The Clampett interview stirred up anger, frustration, and resentment among some of his old colleagues, most notably Chuck Jones, and I think the map offers a clue as to why that happened. Bob's memories of his animation and television career were extraordinarily detailed and for the most part unquestionably accurate, as you might expect from someone who was as passionately involved in his work as Bob typically was. The problem was that Bob took for granted the importance of his own role in the events he was describing. Often he was just as important as he thought he was, but not always, and the result could be an account of events that was firmly anchored in fact but somewhat misleading in its totality. The map is thus a detailed and accurate guide to the Hollywood animation landscape in the 1930s-1940s, but it is also Clampett-centric—not a problem here, since the map was not intended for publication but only to help me as I edited the interview, but that same Clampett-centrism could cause problems in print.
Bob was a little off when he marked the location of the MGM cartoon studio—it was, as you know if you've read my recent posts about that studio's geography, at the corner of Overland Avenue and the now-vanished Montana Avenue—but I can't think of any other mistakes he made. I carried the map with me on trips to Los Angeles for many years, using it as a guide as I visited the locations of the old cartoon studios. I finally retired it only when I'd finally fnished writing Hollywood Cartoons: American Animation in Its Golden Age.
[A December 26, 2011, update: I'm late in calling your attention to Mark Evanier's own memories of Bob Clampett, as stimulated by this map posting, but they're very much worth reading. Likewise Mark's memories of the recently deceased comic-book pioneer Joe Simon.]
From Paul Dushkind: In Funnyworld No. 12, Bob Clampett claimed he created every character he worked on. In Funnyworld No. 13, you argued so persuasively that he was truthful, that it's hard for me to believe what you wrote after you changed your mind. Today the consensus seems to be that Clampett told the truth about what people did and how they did it, but (maybe) not about who did what.
As you surely recall, you quoted two letters that you considered worthy of rebutting, but not deserving of publishing in full, from writers you declined to name. They implied that Clampett might be inaccurate, but gave no specifics. It gave the impression that these letters came from fans, who would have been unaware of what went on behind the scenes. But at that point in time, you must have known of the umbrage of other animators and directors, who said that Clampett was taking credit for their work.. I wonder if you would like to comment on this further now.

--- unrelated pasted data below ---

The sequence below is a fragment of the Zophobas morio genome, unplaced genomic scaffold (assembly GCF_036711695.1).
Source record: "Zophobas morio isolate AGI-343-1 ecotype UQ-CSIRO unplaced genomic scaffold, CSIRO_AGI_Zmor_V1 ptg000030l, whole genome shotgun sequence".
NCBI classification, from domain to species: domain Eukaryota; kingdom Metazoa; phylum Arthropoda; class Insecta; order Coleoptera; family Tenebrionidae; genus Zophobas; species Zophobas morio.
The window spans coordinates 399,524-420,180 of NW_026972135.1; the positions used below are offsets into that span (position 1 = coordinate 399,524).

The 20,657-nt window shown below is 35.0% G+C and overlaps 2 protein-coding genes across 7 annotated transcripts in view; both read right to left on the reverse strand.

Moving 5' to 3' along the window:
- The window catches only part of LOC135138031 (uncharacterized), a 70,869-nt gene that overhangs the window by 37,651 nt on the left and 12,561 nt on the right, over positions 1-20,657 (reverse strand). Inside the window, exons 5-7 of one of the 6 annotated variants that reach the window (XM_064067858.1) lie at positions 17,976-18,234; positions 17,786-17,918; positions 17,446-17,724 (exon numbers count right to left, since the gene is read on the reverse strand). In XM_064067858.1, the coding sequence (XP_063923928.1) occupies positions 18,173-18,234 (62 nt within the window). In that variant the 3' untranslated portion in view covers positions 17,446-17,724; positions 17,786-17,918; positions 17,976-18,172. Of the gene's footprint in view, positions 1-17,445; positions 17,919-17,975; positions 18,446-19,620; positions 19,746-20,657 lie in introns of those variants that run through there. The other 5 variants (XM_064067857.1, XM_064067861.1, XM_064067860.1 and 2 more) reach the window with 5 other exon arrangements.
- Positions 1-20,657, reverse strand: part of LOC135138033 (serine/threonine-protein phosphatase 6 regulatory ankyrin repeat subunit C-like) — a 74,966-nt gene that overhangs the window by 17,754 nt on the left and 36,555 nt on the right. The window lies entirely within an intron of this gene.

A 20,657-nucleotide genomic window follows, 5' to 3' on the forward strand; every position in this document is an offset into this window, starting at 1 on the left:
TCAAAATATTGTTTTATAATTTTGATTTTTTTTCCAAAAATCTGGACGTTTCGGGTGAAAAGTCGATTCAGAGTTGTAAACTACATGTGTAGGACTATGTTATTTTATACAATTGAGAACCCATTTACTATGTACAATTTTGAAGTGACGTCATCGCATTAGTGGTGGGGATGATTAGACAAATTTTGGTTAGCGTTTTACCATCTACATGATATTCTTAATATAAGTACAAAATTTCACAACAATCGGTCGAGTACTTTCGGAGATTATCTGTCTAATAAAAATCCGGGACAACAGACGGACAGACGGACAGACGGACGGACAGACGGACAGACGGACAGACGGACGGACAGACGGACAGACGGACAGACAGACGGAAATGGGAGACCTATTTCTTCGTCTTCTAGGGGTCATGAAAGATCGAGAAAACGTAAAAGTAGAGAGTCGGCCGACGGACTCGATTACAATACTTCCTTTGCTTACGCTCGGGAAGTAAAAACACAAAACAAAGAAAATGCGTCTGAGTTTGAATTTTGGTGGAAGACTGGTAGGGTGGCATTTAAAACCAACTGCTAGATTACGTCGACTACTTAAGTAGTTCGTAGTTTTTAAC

MB replies: I've written at length, in my introduction and comments on the Clampett interview and in a 1992 piece on letters Chuck Jones and Tex Avery exchanged in 1975, about the controversy that the Clampett interview aroused, so I don't think a lengthy response is required now. The letters I quoted in Funnyworld No. 13 came from Jones and Avery, and what I was doing in my editorial was challenging both of them to be more specific in their criticisms of the Clampett interview, instead of insisting that I take on faith their broad claims that the interview was inaccurate. The closest they came was that 1975 exchange of letters, which was, as I wrote in 1992, intended not to correct the record but to intimidate me.
[Posted December 21, 2011]
From Thad Komorowski: Regarding the Bob Clampett map, it's another example of what a unique and confounding individual he was. Much of what he said was shockingly accurate and he often remembered minutiae all the other directors long forgot, but in his recollections, there's also a smattering of bizarre grandstanding and outright bullshit. (He obviously was aware of the new Bob Givens model of Bugs Bunny since it's used in Patient Porky, but surely if he was so intimately involved in A Wild Hare, he'd have made sure the character had the new voice too, right?) The map, however, is, like Bob himself, mostly accurate, fun, and harmless (and the original Disney studio's uniqueness in being where he brought a Mickey Mouse doll is just hilarious). It should be cherished as a invaluable remnant of a priceless man.
MB replies: Wild Hare and Patient Porky were released just a few weeks apart, so they were almost certainly in production at the same time. I haven’t seen Patient Porky for a long time—as Thad reminds me, it's on a Golden Collection DVD, but I can't remember ever watching it—and my notes from long-ago viewings are ambivalent as to whether there’s any resemblance to the Wild Hare Bugs (who looks different from scene to scene anyway). I need to pull out that DVD and give Patient Porky a fresh look. My notes don’t show that I asked Bob about that cartoon, unfortunately.
[Posted December 23, 2011]
December 15, 2011: